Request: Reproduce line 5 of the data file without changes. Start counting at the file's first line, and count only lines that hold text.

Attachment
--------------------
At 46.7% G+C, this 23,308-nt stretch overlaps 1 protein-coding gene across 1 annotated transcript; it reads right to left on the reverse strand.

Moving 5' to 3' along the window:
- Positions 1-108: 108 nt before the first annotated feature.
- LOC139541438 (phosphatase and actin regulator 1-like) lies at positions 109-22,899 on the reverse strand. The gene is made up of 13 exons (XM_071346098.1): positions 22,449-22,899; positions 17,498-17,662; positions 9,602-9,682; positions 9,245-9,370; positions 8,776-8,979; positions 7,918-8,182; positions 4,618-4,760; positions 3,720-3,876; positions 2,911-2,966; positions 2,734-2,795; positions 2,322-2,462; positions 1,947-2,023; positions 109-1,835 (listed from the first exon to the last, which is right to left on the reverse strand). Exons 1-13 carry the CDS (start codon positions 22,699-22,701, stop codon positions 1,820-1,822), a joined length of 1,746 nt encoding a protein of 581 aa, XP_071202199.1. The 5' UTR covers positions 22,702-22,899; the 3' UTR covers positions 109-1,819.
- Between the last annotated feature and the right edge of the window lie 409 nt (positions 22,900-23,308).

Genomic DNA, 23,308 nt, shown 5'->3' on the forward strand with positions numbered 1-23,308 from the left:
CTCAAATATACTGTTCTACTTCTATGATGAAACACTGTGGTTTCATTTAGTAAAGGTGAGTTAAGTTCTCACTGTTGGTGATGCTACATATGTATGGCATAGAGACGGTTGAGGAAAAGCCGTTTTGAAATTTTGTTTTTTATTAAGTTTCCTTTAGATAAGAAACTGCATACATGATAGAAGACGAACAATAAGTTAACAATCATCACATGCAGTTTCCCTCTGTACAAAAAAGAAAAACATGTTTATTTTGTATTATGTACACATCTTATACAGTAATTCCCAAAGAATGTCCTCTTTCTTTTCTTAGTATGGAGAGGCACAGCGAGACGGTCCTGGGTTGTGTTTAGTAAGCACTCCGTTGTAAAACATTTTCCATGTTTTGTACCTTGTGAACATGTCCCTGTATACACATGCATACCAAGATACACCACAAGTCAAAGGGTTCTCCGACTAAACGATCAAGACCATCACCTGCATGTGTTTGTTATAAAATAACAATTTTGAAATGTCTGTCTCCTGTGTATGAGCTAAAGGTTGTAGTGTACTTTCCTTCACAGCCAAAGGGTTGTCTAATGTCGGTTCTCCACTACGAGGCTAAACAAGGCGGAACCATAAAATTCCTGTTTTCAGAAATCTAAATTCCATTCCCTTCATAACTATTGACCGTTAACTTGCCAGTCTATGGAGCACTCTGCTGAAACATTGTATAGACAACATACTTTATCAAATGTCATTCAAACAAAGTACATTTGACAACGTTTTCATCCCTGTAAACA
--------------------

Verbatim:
- Between the last annotated feature and the right edge of the window lie 409 nt (positions 22,900-23,308).